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"I believe that presenting information in a fun and interactive way facilitates retention and willingness to value the learned information," Blinky says.

Schweitzer Fellow Matthew Blinky has spent the past year working with Jubilee Kitchen and Clinic to improve the health and well-being of underserved people living in Pittsburgh’s Hill District.

From planting an urban garden, to carrying out team-based workshops featuring simple and inexpensive healthy recipes, to devising a health and nutrition-focused “Jeopardy” game (pictured below at left), this University of Pittsburgh occupational therapy student has made it his mission to make health and nutrition education fun and accessible. And he’s brought the local community on board, garnering support from Giant Eagle as well as buy-in from Jubilee’s clients.

Read on for details on Blinky’s interactive approach to health and nutrition education.

Why did you decide to develop your particular project?

Certain health issues, such as diabetes and cardiovascular issues, are very common in underserved communities. I believe education is vital in the management and prevention of health issues like these. Some of the goals of my project are to promote healthy eating and independent food preparation, and reinforce that eating healthy can be simple and delicious as well as beneficial to overall good health.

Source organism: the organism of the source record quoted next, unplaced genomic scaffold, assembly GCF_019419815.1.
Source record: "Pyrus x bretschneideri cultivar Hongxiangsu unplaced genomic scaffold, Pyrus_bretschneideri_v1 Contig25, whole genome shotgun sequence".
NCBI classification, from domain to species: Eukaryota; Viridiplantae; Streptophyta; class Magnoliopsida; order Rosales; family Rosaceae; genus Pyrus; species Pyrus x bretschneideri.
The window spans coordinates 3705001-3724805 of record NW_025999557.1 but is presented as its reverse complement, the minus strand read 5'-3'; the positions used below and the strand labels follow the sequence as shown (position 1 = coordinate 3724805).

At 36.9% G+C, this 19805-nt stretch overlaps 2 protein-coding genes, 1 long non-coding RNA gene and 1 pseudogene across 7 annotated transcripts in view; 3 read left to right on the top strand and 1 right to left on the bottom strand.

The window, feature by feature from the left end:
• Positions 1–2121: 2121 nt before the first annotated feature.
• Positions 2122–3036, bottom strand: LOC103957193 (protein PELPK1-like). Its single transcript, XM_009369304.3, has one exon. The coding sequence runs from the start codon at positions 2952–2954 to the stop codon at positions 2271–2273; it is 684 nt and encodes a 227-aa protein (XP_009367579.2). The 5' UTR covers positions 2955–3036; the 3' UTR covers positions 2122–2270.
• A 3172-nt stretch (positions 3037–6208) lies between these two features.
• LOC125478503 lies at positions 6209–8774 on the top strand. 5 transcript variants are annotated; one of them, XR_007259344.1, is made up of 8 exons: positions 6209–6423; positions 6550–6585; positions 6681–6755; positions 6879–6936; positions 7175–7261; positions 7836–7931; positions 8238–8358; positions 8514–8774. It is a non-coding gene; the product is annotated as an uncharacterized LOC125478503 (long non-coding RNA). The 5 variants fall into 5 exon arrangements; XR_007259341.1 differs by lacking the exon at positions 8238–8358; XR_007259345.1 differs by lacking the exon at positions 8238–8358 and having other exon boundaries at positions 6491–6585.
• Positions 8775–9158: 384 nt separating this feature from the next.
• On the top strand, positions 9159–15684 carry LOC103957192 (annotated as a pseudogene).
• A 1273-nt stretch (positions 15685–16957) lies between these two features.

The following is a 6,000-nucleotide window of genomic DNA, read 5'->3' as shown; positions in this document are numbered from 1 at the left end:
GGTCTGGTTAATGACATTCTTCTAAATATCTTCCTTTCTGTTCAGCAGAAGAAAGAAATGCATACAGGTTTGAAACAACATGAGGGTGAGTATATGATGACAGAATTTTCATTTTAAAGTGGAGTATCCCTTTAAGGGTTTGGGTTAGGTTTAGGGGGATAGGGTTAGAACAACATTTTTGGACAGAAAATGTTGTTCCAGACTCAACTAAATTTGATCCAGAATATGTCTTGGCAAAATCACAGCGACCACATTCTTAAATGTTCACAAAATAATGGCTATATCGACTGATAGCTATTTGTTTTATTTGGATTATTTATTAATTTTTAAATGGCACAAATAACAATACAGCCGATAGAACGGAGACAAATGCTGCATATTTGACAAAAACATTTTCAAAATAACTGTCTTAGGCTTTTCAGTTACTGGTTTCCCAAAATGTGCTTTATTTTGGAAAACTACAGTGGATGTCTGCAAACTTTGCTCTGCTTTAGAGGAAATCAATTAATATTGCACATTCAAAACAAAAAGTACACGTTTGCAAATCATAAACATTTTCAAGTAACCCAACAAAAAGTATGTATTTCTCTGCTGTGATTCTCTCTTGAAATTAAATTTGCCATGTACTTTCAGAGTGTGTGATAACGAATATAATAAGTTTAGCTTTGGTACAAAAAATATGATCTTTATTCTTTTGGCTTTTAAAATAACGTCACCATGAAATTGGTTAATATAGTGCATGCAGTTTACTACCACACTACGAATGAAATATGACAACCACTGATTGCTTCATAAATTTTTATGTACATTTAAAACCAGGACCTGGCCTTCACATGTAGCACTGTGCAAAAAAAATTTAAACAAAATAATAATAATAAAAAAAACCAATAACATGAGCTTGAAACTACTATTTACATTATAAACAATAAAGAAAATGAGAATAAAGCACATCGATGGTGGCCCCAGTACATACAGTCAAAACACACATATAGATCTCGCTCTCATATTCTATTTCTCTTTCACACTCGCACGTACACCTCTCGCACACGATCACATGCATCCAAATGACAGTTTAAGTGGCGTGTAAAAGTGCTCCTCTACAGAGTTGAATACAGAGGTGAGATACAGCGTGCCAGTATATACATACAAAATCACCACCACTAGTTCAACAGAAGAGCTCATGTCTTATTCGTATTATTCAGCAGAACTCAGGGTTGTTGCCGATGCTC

Blinky prepares to emcee a round of Health Jeopardy.

I hope my project will provide lasting overall health improvement and prevention tips for health-related issues and illness. The food preparation/nutrition groups promote healthy eating and provide simple and inexpensive healthy recipes. I hope the clients in the community I work with will use information provided to them and learned throughout my project to reduce illness, and ultimately, increase their quality of life.

I believe that presenting information in a fun and interactive way facilitates retention and willingness to value the learned information. I hope using a game format for health information and a hands-on team approach to preparing food will impact a positive change in members of the community.

What do you think is the most pressing health-related issue of our time, and how do you think it should be addressed?